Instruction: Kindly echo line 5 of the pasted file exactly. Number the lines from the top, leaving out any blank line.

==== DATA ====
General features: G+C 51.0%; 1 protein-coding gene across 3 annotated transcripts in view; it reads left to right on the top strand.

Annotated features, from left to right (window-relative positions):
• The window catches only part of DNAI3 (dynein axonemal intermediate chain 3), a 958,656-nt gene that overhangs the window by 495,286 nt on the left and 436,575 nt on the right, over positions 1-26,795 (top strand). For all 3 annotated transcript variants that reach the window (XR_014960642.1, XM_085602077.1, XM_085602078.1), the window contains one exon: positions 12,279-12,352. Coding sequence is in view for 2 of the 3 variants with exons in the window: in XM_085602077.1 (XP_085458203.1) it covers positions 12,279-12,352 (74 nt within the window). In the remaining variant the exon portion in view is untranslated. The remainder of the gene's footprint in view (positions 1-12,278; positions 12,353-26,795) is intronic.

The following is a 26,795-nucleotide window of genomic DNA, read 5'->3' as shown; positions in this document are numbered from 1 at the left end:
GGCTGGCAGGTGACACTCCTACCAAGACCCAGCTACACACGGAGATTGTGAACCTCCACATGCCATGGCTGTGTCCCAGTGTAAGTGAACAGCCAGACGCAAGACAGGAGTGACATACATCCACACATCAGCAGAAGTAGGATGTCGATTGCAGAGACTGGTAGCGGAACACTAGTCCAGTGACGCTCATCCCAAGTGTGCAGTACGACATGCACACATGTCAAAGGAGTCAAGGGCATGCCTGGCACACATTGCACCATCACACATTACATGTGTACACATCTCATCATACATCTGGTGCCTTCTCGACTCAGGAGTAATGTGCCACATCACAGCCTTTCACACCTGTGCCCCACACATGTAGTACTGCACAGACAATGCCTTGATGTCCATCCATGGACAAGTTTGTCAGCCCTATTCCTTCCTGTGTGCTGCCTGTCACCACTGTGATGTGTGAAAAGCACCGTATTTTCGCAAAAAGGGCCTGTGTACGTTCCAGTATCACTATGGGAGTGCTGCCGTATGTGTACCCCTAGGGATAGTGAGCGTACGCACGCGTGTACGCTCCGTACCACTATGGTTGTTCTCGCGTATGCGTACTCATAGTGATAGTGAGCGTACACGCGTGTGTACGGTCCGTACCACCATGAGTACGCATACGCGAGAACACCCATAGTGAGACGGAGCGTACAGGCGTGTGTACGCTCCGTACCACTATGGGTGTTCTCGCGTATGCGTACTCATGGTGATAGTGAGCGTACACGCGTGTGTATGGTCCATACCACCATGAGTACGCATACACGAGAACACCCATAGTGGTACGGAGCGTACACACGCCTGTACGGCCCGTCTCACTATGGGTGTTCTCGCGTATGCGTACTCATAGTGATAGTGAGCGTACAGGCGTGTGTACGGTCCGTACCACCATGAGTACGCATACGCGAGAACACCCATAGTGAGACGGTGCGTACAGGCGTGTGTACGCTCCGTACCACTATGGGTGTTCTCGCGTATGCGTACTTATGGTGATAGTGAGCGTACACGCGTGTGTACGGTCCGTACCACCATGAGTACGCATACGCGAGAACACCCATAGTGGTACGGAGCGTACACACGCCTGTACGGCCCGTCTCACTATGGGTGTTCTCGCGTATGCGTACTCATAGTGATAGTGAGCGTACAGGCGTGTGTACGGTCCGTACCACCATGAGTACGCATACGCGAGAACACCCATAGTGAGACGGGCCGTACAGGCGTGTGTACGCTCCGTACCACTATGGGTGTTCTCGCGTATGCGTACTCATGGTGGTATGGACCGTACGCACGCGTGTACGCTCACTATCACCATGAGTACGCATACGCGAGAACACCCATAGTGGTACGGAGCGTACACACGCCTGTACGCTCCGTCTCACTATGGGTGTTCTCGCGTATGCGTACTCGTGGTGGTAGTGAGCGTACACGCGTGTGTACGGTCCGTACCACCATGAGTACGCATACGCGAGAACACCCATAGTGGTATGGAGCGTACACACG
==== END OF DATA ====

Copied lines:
GGCTGGCAGGTGACACTCCTACCAAGACCCAGCTACACACGGAGATTGTGAACCTCCACATGCCATGGCTGTGTCCCAGTGTAAGTGAACAGCCAGACGCAAGACAGGAGTGACATACATCCACACATCAGCAGAAGTAGGATGTCGATTGCAGAGACTGGTAGCGGAACACTAGTCCAGTGACGCTCATCCCAAGTGTGCAGTACGACATGCACACATGTCAAAGGAGTCAAGGGCATGCCTGGCACACATTGCACCATCACACATTACATGTGTACACATCTCATCATACATCTGGTGCCTTCTCGACTCAGGAGTAATGTGCCACATCACAGCCTTTCACACCTGTGCCCCACACATGTAGTACTGCACAGACAATGCCTTGATGTCCATCCATGGACAAGTTTGTCAGCCCTATTCCTTCCTGTGTGCTGCCTGTCACCACTGTGATGTGTGAAAAGCACCGTATTTTCGCAAAAAGGGCCTGTGTACGTTCCAGTATCACTATGGGAGTGCTGCCGTATGTGTACCCCTAGGGATAGTGAGCGTACGCACGCGTGTACGCTCCGTACCACTATGGTTGTTCTCGCGTATGCGTACTCATAGTGATAGTGAGCGTACACGCGTGTGTACGGTCCGTACCACCATGAGTACGCATACGCGAGAACACCCATAGTGAGACGGAGCGTACAGGCGTGTGTACGCTCCGTACCACTATGGGTGTTCTCGCGTATGCGTACTCATGGTGATAGTGAGCGTACACGCGTGTGTATGGTCCATACCACCATGAGTACGCATACACGAGAACACCCATAGTGGTACGGAGCGTACACACGCCTGTACGGCCCGTCTCACTATGGGTGTTCTCGCGTATGCGTACTCATAGTGATAGTGAGCGTACAGGCGTGTGTACGGTCCGTACCACCATGAGTACGCATACGCGAGAACACCCATAGTGAGACGGTGCGTACAGGCGTGTGTACGCTCCGTACCACTATGGGTGTTCTCGCGTATGCGTACTTATGGTGATAGTGAGCGTACACGCGTGTGTACGGTCCGTACCACCATGAGTACGCATACGCGAGAACACCCATAGTGGTACGGAGCGTACACACGCCTGTACGGCCCGTCTCACTATGGGTGTTCTCGCGTATGCGTACTCATAGTGATAGTGAGCGTACAGGCGTGTGTACGGTCCGTACCACCATGAGTACGCATACGCGAGAACACCCATAGTGAGACGGGCCGTACAGGCGTGTGTACGCTCCGTACCACTATGGGTGTTCTCGCGTATGCGTACTCATGGTGGTATGGACCGTACGCACGCGTGTACGCTCACTATCACCATGAGTACGCATACGCGAGAACACCCATAGTGGTACGGAGCGTACACACGCCTGTACGCTCCGTCTCACTATGGGTGTTCTCGCGTATGCGTACTCGTGGTGGTAGTGAGCGTACACGCGTGTGTACGGTCCGTACCACCATGAGTACGCATACGCGAGAACACCCATAGTGGTATGGAGCGTACACACG